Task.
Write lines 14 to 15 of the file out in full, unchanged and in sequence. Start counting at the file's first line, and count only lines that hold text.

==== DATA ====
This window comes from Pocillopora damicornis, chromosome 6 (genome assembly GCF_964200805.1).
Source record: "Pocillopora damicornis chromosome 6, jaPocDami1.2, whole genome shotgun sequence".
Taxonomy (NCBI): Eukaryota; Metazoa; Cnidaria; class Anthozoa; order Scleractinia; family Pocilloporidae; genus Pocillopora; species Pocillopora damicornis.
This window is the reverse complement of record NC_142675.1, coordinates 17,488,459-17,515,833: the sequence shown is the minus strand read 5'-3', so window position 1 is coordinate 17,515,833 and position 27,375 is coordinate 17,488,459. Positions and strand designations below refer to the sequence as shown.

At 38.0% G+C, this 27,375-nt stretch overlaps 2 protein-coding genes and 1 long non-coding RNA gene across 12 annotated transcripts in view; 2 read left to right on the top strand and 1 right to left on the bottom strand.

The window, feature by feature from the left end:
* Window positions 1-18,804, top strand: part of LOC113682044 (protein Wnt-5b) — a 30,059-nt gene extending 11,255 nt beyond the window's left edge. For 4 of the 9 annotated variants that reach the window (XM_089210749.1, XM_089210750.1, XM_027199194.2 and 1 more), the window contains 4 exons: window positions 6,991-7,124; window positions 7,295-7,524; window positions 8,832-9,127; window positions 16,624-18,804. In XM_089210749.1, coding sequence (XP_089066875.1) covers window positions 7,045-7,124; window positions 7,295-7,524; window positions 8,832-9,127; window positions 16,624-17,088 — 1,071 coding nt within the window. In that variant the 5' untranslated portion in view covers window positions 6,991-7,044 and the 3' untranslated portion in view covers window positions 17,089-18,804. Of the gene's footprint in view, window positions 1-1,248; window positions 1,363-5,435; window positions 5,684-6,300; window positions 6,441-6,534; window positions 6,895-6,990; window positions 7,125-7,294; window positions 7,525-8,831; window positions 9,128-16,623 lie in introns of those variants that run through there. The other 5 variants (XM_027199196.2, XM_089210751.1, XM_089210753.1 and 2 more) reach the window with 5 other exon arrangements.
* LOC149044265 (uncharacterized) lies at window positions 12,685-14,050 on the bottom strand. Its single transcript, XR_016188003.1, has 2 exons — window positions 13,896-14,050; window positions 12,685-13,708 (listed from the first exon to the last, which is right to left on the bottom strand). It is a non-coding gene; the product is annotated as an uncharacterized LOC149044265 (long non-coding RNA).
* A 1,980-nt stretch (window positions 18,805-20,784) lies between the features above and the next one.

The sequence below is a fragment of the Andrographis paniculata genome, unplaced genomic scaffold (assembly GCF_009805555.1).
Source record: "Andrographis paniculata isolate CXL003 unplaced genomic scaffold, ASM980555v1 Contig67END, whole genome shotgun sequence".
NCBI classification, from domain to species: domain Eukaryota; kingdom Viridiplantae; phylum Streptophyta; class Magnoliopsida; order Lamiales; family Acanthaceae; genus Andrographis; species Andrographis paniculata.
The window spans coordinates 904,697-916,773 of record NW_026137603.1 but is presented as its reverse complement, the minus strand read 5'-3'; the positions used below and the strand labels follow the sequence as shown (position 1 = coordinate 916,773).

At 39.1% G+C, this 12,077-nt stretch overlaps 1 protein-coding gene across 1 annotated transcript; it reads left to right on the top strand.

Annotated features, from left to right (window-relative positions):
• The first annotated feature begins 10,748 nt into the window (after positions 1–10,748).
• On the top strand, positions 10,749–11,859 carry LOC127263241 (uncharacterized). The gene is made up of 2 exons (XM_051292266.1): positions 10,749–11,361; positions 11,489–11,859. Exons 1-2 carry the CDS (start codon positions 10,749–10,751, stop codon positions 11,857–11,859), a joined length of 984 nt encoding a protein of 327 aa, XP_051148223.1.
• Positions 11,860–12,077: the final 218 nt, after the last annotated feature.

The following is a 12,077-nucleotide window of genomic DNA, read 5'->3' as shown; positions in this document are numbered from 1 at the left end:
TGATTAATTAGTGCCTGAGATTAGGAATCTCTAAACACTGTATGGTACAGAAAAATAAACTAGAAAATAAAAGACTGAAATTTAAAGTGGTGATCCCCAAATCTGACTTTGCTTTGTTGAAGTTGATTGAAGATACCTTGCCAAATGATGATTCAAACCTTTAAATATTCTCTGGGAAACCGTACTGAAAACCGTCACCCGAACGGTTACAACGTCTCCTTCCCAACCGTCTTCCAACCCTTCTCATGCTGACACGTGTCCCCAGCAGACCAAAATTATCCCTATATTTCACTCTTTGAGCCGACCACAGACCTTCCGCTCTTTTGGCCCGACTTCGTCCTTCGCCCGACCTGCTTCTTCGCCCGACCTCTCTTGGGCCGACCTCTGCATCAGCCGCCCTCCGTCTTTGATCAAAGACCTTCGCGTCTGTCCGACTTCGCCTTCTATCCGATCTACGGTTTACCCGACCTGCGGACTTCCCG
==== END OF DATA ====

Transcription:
At 39.1% G+C, this 12,077-nt stretch overlaps 1 protein-coding gene across 1 annotated transcript; it reads left to right on the top strand.

Annotated features, from left to right (window-relative positions):